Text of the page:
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Bhutan History Timeline

600 - 660
  • (600-650) Parts of Bhutan under Indian control
  • (627-649) King Srongtsen Gampo introduced Buddhism, ordered construction of two temples
  • (659) Kyichu Lhakhang monastery built
800 - 1400
  • (807) Indian Buddhist sage, Guru Padmasambhava, visited Bhutan
  • (809) Independence monarchies developed
  • (824) King Tritsun Desten went to war and drove out Indian ruler in Bhutan
  • (836) King Tritsun Desten murdered by agents of his brother
  • (1000) Tibetan-Mongol forces occupied Bhutan
  • (1360) Tibetan Gelugpa monks fled to Bhutan
1600 - 1800s
  • (1616) Tibetan Buddhist lama, Shabdrung Ngawang Namgyal, facing arrest in Tibet, established new base in Bhutan
  • (1629) Invasion by Tibet failed
  • (1631) Second invasion by Tibet failed
  • (1634) Shabdrung Ngawang Namgyal prevailed in Battle of Five Lamas over Tibetan and Bhutanese forces; first to unite Bhutan into single country
  • (1643) Mongol-Tibetan forces intruded, defeated in Bhutan lowlands
  • (1651) Shabdrung Ngawang Namgya died; death kept secret for 54 years to keep Bhutan from disintegrating
  • (1680) Bhutan invaded Sikkim
  • (1714) Tibetan and Mongol forces invaded Bhutan, failed to gain control
  • (1772) British forces drove Bhutanese garrisons out of Cooch Behar, a Bhutanese dependency
  • (1774) Treaty of Peace signed with British East India Company. Bhutan returned to pre-1730 boundaries, British allowed to harvest timber in Bhutan
  • (1784) British turned over control of Bengal Duars territory to Bhutan
  • (1838) Bhutan rejected British treaty offer of debt settlement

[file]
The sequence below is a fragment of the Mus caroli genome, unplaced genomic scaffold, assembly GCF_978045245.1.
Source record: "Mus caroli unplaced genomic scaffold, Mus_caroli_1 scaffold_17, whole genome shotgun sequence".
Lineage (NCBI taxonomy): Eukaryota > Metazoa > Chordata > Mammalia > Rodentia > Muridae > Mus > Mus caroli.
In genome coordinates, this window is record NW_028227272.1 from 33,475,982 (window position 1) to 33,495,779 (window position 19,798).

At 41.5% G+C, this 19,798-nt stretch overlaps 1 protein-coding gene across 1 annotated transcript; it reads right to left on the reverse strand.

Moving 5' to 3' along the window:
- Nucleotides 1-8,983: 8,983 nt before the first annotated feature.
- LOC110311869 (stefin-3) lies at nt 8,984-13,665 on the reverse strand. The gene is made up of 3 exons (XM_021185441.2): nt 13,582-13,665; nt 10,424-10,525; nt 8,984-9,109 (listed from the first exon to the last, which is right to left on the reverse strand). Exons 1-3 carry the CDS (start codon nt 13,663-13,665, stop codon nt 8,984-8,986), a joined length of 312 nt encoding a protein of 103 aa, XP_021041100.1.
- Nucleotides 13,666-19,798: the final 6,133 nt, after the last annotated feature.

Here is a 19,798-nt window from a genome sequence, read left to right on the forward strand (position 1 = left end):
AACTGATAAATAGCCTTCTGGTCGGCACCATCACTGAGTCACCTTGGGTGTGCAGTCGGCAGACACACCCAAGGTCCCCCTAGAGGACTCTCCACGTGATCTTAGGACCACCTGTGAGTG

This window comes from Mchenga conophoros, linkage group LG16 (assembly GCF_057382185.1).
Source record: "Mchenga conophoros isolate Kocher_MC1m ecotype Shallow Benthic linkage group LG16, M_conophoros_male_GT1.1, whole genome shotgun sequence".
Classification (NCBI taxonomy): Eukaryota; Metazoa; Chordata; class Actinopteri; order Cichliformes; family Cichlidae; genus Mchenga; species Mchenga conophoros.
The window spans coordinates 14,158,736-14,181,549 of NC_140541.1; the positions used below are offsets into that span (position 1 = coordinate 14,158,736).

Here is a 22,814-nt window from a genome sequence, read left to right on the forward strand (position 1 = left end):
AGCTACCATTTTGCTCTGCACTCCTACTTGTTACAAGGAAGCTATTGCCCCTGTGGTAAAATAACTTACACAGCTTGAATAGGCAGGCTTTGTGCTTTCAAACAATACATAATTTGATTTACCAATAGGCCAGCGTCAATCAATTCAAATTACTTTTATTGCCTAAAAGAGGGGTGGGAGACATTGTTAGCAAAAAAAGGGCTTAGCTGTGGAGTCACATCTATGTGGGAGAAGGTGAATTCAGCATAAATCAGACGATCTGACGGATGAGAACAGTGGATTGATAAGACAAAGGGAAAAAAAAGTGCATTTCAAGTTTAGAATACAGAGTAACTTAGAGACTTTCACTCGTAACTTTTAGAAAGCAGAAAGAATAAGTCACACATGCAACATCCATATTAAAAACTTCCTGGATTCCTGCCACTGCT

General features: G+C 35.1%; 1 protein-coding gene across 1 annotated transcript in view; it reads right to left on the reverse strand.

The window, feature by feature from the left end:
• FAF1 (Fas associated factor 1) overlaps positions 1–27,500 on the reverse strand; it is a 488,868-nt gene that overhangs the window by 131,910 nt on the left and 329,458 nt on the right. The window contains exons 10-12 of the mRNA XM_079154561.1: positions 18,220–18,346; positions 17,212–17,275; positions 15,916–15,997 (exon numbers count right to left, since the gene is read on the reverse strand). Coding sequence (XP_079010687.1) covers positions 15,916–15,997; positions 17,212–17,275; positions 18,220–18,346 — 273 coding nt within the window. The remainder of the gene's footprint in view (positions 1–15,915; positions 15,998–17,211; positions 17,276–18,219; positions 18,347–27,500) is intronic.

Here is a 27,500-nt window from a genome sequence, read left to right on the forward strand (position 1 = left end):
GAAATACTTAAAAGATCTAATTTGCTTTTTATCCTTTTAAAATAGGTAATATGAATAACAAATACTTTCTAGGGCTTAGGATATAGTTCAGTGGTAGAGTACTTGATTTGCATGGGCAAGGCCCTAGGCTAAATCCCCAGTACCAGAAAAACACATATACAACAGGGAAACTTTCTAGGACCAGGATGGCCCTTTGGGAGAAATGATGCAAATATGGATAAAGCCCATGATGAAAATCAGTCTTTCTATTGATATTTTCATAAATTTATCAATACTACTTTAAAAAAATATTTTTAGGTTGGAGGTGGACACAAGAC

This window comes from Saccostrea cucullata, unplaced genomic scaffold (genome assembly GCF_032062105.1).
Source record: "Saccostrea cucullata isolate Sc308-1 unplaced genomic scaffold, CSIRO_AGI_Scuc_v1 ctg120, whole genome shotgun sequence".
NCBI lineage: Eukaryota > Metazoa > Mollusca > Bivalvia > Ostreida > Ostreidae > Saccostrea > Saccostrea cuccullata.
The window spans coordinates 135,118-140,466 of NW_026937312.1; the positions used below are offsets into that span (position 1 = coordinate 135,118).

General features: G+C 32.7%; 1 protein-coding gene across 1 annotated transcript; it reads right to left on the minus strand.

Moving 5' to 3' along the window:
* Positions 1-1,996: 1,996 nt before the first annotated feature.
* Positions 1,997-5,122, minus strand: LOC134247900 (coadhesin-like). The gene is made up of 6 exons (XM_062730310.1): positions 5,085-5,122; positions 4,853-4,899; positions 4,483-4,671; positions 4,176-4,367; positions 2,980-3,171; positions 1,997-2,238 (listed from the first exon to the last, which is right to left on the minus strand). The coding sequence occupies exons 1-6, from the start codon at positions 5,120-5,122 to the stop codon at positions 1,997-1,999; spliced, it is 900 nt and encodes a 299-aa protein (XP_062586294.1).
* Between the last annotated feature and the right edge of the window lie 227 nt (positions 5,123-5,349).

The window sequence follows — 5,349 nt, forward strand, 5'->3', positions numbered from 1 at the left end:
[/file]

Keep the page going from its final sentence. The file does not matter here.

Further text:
• (1841) British annexed Assam Duars, paid annual compensation to Bhutan
  • (1842) Bhutan ceded control of Bengal Duars to Britain
  • (1862) Forces from Bhutan raided Sikkim, Cooch Behar; British withheld compensation payments, demanded release of captives and return of stolen property
  • (1864) Peace mission sent to Bhutan by Britain was rejected
  • (1864) Duar War took place - Britain declared war on Bhutan, Bhutan was defeated, ceded significant amount of territory in Treaty of Sinchula
  • (1885) Governor of Trongsa put down civil unrest in Bhutan, consolidated power, cultivated close ties with British Indi
1900s
  • (1907) Ugyen Wangchuck elected Bhutan's first hereditary ruler after politically unifying the country
  • (1910) Treaty of Punakha gave Britain control over Bhutan's foreign relations
  • (1947) British left India and ended direct political control over Bhutan
  • (1949) India and Bhutan signed Treaty of Peace and Friendship agreeing Bhutan would be guided by India in foreign policy
  • (1949) India ceded to Bhutan some of the territories lost to Britain in 1865 Treaty of Sinchula
  • (1952) King Jigme Sangchuck died, succeeded by son Jigme Dorji Wangchuck
  • (1952) National Assembly established, post of Chief Minister abolished
  • (1958) Slavery was abolished
  • (1959) Chinese annexed Bhutanese enclaves in western Tibet, several thousand refugees given asylum in Bhutan
  • (1964) Prime Minister Dorji assassinated
  • (1964) Post of Prime Minister abolished until 1998
  • (1965) Unsuccessful attempt to assassinate King Jigme Dorji Wangchuck occurred
  • (1966) Capital moved from Punakha to Thimphu
  • (1968) Council of Ministers established, High Court created to review King's decisions, Bank of Bhutan founded
  • (1971) Bhutan joined United Nations
  • (1972) King Jigme Dori Wangchuck died, succeeded by his son Jigme Singye Wangchuck
  • (1986) Law passed granting citizenship based on length of residence in Bhutan
  • (1988) Following a census, government evicted illegal immigrants
  • (1989) Nepoli ceased to be the language of instruction in schools


Bhutan Photographs

Photos used are from public domain sources and from en.wikipedia.org

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This page was last modified on April 7, 2017.